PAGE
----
Neonatal cystic fibrosis screening test
Cystic fibrosis screening - neonatal; Immunoreactive trypsinogen; IRT test; CF - screening
Neonatal cystic fibrosis screening is a blood test that screens newborns for cystic fibrosis (CF).
Parents can pass all kinds of different traits to their children, from blue eyes to blonde hair. Sometimes, parents can also pass the genes for certain diseases to their kids. Cystic fibrosis is one very serious inherited disease that makes it hard for children to breathe and digest food. Let's talk about cystic fibrosis. Genes are the coded instructions that tell our bodies how to operate. Usually, the code is correct and everything runs smoothly. But sometimes, the code is incorrect because of a defective gene or genes. In the case of cystic fibrosis, a faulty gene causes the body to produce an abnormally thick, sticky fluid called mucus. This mucus clogs the lungs, making it hard to breathe. It also gets stuck in the pancreas, making it harder for the body to break down and digest food. Millions of Americans carry the cystic fibrosis, or CF gene. Fortunately, most of them don't have cystic fibrosis. That's because you need to inherit one faulty gene from each parent to actually get the disease. Kids who are born with cystic fibrosis start showing signs very early. Newborns don't grow or gain weight as quickly as they should, and they don't make bowel movements because their bodies aren't digesting food properly. As these children get older, they may have symptoms like coughing and fatigue from the mucus in their lungs, and nausea and stomach pain from the mucus in their pancreas. They'll also get pneumonia and other lung infections more often than normal. So, you may now be asking, how do you know if your child has cystic fibrosis? Doctors diagnose cystic fibrosis using a blood test that looks for the CF gene. There is also a sweat test, which looks for saltier-than-normal sweat, another symptom of cystic fibrosis. Doctors may use other tests, such as a chest x-ray or upper GI series, to check for lung and bowel problems caused by CF. It's a good idea to get treated at a center that specializes in cystic fibrosis because they're up on all the latest therapies. For lung problems, treatments include inhaled medicines to open the airways, medicine to thin mucus and make it easier to cough up, and antibiotics to prevent lung infections. Some people may eventually need a lung transplant. For bowel problems, you'll need to eat a special diet that's higher in protein and calories to make up for the nutrients you're losing. You may also take vitamin supplements. The outlook for people with cystic fibrosis is better today than ever before. Thanks to new treatments, people with this disease can live well into adulthood. They can go to school, play sports, and get a job like everyone else. But because the symptoms of cystic fibrosis are so serious, it's very important to stay on top of treatment, and to call the doctor right away if symptoms get worse. Anyone with a family history of the disease may want to get screened for the CF gene before they decide to have children.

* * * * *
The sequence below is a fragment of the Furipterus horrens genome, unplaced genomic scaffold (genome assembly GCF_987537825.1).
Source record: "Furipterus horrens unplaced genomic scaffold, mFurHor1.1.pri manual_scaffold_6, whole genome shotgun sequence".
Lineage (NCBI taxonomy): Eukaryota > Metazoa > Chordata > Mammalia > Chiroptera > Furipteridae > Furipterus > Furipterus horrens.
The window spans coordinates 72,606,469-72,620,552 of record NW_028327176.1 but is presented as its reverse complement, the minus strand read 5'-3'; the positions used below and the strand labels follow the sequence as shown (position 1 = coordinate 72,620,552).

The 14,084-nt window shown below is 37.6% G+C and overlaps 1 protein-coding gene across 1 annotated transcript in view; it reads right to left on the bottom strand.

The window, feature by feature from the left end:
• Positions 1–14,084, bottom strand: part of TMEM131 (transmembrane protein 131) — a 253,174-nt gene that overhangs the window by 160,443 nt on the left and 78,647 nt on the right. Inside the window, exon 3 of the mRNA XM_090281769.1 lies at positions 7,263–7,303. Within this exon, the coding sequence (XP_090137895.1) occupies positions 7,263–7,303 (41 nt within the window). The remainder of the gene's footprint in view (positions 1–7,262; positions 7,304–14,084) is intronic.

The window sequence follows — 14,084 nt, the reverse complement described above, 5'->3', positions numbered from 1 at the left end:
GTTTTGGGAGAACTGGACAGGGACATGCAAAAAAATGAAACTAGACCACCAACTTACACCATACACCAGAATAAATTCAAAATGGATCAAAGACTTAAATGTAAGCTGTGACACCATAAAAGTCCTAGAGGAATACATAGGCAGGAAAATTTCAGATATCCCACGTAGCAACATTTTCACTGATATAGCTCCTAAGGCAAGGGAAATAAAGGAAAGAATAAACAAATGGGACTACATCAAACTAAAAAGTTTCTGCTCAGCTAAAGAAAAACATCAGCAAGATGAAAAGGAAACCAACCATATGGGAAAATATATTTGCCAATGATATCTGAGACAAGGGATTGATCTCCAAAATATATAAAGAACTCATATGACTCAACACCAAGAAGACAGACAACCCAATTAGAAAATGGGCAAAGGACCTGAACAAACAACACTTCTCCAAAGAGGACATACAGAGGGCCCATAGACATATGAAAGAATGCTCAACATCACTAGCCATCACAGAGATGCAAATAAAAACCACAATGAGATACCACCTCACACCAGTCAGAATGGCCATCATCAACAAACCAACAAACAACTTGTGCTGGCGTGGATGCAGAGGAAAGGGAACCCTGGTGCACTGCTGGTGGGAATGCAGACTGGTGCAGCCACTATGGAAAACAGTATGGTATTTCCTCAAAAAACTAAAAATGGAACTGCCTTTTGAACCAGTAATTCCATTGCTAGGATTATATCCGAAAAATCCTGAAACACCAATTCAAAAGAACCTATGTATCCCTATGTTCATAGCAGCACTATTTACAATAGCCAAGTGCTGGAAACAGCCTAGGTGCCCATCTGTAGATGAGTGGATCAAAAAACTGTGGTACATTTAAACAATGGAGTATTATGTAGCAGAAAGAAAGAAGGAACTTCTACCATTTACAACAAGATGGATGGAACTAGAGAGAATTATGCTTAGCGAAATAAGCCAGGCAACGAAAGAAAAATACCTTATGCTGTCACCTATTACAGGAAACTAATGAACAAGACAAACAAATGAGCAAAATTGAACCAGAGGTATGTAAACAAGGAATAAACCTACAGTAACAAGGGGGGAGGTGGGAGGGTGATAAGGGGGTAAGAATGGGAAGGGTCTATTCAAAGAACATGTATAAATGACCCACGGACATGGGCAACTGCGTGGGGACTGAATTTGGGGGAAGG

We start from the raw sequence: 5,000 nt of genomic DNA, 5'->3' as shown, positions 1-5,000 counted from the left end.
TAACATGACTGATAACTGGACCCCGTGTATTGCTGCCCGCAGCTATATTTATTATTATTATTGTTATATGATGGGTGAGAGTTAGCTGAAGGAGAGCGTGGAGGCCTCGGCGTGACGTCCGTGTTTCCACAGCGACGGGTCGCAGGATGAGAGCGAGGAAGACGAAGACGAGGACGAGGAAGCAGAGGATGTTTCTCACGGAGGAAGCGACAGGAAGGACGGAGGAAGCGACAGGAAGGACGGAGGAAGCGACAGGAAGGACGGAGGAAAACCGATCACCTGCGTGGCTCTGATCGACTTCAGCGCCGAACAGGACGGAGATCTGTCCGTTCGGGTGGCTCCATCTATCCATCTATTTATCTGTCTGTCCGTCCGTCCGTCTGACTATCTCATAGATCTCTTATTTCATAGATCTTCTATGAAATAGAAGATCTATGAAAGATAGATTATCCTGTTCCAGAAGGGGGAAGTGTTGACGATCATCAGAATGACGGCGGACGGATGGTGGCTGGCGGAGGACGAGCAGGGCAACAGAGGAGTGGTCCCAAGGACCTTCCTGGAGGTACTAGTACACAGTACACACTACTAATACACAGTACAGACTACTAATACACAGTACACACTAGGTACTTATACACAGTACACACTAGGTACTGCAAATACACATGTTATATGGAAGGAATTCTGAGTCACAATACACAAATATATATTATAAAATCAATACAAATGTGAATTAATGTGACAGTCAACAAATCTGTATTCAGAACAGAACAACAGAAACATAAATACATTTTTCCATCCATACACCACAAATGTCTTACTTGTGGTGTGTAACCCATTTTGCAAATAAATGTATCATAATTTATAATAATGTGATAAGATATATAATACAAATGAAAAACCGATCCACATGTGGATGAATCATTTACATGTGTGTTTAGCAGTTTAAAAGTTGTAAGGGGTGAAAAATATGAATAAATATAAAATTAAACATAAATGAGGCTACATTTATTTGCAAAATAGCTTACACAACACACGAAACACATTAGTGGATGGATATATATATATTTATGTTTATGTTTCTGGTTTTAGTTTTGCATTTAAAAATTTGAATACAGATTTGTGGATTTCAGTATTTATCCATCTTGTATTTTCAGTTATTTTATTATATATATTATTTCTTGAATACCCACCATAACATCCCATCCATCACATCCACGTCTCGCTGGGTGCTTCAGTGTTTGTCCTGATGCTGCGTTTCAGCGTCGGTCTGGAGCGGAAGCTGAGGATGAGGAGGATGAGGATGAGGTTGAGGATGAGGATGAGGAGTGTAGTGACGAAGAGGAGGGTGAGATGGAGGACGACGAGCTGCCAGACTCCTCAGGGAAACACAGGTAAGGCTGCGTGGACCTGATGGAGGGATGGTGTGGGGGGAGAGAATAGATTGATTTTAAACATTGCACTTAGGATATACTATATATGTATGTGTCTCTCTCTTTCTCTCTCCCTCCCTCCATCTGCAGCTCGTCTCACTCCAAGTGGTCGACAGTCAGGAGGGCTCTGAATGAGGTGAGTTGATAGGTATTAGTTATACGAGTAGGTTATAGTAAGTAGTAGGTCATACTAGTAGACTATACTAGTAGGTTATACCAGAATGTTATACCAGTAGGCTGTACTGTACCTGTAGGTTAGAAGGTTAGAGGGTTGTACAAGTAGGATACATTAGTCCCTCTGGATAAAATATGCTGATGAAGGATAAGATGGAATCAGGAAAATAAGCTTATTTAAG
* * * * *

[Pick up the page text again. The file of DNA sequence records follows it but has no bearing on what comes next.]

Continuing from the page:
How the Test is Performed
A sample of blood is either taken from the bottom of the baby's foot or a vein in the arm. A tiny drop of blood is collected onto a piece of filter paper and allowed to dry. The dried blood sample is sent to a lab for analysis.
The blood sample is examined for increased levels of immunoreactive trypsinogen (IRT). This is a protein produced by the pancreas that is linked to CF.
How the Test will Feel
The brief feeling of discomfort will probably cause your baby to cry.
Why the Test is Performed
Cystic fibrosis is a disease that is usually passed down through families. CF causes thick, sticky mucus to build up in the lungs and parts of the digestive tract. It can lead to breathing and digestive problems.
Children with CF who are diagnosed early in life and start treatment at a young age may have better nutrition, growth, and lung function. This screening test helps doctors identify children with CF before they have symptoms.
Some states include this test in the routine newborn screening tests that are done before the baby leaves the hospital.
If you live in a state that does not perform routine CF screening, your health care provider will explain whether testing is needed.
Other tests that look for genetic changes known to cause CF may also be used to screen for CF.
If the test result is negative, the child likely does not have CF. If the test result is negative but the baby has symptoms of CF, further testing will likely be done.
What Abnormal Results Mean
An abnormal (positive) result suggests that your child may have CF. But it is important to remember that a positive screening test does not diagnose CF. If your child's test is positive, more tests will be done to confirm the possibility of CF.
- Sweat chloride test is the standard diagnostic test for CF. A high salt level in the person's sweat is a sign of the disease.
- Genetic testing may also be done.
Not all children with a positive result have CF.
Risks associated with the test include:
- Infection (a slight risk any time the skin is broken)
- Anxiety over false positive results
- False reassurance over false negative results
Egan ME, Schechter MS, Voynow JA. Cystic fibrosis. In: Kliegman RM, St. Geme JW, Blum NJ, Shah SS, Tasker RC, Wilson KM, eds. Nelson Textbook of Pediatrics. 21st ed. Philadelphia, PA: Elsevier; 2020:chap 432.
Lo SF. Laboratory testing in infants and children. In: Kliegman RM, St. Geme JW, Blum NJ, Shah SS, Tasker RC, Wilson KM, eds. Nelson Textbook of Pediatrics. 21st ed. Philadelphia, PA: Elsevier; 2020:chap 747.
Last reviewed on: 6/7/2022
Reviewed by: Neil K. Kaneshiro, MD, MHA, Clinical Professor of Pediatrics, University of Washington School of Medicine, Seattle, WA. Also reviewed by David C. Dugdale, MD, Medical Director, Brenda Conaway, Editorial Director, and the A.D.A.M. Editorial team.